Friends with Benefits (Will Gluck, 2011)


Justin Timberlake (Dylan), Mila Kunis (Jamie), Patricia Clarkson (Lorna), Richard Jenkins (Mr. Harper). Screenplay by Keith Merryman et al. Directed by Will Gluck. Rating: 15. Running time: 109 minutes.

Surprise, surprise: a silly little romcom which, upon reflection, I should probably have known would fail to be anywhere near as cool as its two main stars, Friends with Benefits might be made bearable by Timberlake and Kunis, but you never stop knowing the pleasure is a superficial guilty one that’ll last about as long as the global economy’s recovery.

It starts off very badly, and the cheese factor is only lightly lowered from that moment on. Five minutes in and the cheap point scoring begins, the film taking advantage of everyone’s love of New York with some obligatory skyline shots and boy-meets-girl moments unfolding against the backdrop of Rockefeller Plaza and Times Square. If only we were all New Yorkers looking as lovely as these two and enjoying casual white collar jobs, we’d be living the dream. As it is, though, we’re not, so seeing them live it will have to do.

The film seems to think it can avoid being cliché simply by talking about the crimes that films like itself normally commit, so we spend a lot of time listening to Timberlake moan about Hollywood relationship myths which are never representative of how love works in real life. Unfortunately, this doesn’t work; firstly because, sorry, but you’re two years late – (500) Days of Summer already did that, and it did it better; secondly, it’s only a matter of time before the film starts reeling those clichés off itself (I felt like playing romcom cliché bingo, but writing the tick list would have taken longer than the film lasted); and thirdly because this once again feels like manipulative dialogue that’s served up merely to make us give ourselves congratulatory pats on the back for already knowing everything he’s saying.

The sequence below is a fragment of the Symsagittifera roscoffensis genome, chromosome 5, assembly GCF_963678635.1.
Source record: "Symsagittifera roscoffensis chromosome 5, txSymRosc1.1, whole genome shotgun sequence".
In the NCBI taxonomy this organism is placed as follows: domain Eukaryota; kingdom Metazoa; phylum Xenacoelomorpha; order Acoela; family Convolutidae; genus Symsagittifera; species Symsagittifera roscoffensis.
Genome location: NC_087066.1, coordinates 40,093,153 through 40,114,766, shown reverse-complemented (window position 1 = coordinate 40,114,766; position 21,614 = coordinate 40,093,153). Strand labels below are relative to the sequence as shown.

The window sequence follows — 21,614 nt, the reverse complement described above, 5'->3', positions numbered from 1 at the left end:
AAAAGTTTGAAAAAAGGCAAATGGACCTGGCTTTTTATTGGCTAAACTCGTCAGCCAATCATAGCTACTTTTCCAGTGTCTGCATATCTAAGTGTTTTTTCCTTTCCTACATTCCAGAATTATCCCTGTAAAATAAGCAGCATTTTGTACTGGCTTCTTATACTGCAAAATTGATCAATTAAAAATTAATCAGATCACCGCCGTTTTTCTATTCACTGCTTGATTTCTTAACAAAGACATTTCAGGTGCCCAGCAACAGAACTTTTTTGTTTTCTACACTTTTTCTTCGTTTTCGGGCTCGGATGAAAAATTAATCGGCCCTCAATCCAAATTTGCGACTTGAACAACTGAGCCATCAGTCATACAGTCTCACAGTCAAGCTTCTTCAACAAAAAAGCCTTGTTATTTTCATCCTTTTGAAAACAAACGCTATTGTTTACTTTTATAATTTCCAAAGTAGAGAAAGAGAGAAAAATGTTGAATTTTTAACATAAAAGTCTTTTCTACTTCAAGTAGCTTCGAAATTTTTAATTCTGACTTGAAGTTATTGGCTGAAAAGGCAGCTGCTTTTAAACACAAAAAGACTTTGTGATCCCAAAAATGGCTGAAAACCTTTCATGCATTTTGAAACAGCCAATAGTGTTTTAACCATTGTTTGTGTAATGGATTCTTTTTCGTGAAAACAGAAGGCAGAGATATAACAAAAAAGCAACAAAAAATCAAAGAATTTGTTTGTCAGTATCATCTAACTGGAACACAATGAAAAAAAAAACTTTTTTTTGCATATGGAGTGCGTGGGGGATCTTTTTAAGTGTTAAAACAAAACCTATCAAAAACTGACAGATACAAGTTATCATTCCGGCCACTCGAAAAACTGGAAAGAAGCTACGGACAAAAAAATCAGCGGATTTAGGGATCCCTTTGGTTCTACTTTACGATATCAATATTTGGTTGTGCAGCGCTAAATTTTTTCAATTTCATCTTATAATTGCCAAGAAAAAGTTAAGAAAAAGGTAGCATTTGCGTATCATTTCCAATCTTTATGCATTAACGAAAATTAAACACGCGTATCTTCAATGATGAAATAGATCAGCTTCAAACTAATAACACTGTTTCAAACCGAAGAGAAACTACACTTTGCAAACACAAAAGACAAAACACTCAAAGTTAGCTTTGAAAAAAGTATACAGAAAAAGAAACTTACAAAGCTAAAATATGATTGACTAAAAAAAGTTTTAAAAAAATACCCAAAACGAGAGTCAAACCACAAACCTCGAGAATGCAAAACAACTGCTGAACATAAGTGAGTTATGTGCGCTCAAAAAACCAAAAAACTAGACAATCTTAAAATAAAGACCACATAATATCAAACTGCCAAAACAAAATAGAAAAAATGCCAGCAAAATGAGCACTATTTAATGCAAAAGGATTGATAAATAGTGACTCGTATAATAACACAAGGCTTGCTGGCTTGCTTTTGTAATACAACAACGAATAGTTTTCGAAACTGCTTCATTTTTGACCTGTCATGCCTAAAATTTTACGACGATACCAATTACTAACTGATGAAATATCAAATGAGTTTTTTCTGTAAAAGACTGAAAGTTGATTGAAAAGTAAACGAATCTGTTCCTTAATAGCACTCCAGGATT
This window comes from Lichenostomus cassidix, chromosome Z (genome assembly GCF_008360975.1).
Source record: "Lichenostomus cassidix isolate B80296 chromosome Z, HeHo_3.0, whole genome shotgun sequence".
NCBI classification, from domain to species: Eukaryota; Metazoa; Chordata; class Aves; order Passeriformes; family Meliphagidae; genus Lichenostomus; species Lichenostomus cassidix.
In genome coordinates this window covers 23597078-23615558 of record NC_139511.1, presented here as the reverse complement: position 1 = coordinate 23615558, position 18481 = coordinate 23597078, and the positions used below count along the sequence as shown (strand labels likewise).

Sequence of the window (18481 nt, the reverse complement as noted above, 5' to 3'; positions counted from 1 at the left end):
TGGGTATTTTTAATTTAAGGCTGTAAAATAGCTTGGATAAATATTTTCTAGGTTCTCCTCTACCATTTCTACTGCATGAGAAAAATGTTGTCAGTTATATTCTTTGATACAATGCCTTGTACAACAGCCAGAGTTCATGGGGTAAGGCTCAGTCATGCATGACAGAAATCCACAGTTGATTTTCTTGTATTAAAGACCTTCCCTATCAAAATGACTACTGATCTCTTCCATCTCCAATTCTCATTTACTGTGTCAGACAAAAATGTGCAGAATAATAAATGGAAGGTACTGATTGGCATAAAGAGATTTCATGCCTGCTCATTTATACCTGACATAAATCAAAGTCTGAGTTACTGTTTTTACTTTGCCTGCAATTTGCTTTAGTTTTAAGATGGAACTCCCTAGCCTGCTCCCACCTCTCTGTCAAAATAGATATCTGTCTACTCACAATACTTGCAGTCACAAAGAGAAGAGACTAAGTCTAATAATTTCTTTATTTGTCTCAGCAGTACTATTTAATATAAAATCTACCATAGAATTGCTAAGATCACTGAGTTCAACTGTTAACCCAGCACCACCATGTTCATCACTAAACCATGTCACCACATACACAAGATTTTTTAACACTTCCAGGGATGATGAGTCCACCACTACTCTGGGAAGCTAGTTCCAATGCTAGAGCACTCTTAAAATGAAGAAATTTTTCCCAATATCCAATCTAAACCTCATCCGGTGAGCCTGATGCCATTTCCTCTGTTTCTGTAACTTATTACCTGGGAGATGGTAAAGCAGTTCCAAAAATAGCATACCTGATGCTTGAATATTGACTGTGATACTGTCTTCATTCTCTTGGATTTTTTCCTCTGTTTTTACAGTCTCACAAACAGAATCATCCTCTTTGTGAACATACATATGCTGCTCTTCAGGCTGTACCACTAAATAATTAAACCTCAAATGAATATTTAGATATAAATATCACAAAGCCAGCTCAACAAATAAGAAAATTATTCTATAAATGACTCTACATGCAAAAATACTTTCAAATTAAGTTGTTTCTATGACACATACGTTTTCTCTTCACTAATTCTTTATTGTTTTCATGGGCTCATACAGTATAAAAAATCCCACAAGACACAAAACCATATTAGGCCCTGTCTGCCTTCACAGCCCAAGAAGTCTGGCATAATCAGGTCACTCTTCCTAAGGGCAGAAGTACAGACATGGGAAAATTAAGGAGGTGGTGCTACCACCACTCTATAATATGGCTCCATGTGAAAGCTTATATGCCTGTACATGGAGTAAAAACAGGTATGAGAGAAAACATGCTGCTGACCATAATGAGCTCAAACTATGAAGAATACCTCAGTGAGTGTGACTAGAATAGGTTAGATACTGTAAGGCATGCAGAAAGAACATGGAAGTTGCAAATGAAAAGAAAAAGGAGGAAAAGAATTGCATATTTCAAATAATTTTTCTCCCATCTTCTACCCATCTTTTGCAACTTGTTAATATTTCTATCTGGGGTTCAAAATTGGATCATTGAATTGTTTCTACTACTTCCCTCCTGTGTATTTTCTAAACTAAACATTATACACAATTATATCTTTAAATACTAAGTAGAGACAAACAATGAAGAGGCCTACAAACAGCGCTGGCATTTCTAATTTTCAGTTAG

So if the feel-good factor described so far sounds phoney, sorry, but it is. The only flashes of real fun come as the casual sex begins, and the jokes in their opening encounter, for a brief moment, do show signs of amusing. Unfortunately, like the sex this doesn’t last long, and before we know it they’re falling out only to wait to fall in love properly, and the screen time’s being filled up with pointless secondary plots involving unnecessarily weird secondary characters, and you wonder what happened to Sean Parker and Black Swan‘s Lily, and you wish Sorkin reshaped this oh-so average script so you could see these two really get it on.

Their looks are good enough and their smiles sufficiently beaming that most of this bitterness is only an aftertaste, but when it comes and you reflect on the price of your cinema ticket, it’s an aftertaste and a half. I still like both Kunis and Timberlake. Watching both of them act is really enjoyable. But after showing what they are capable of earlier this year, they shouldn’t be settling for second-rate cinema like this, and neither should we.

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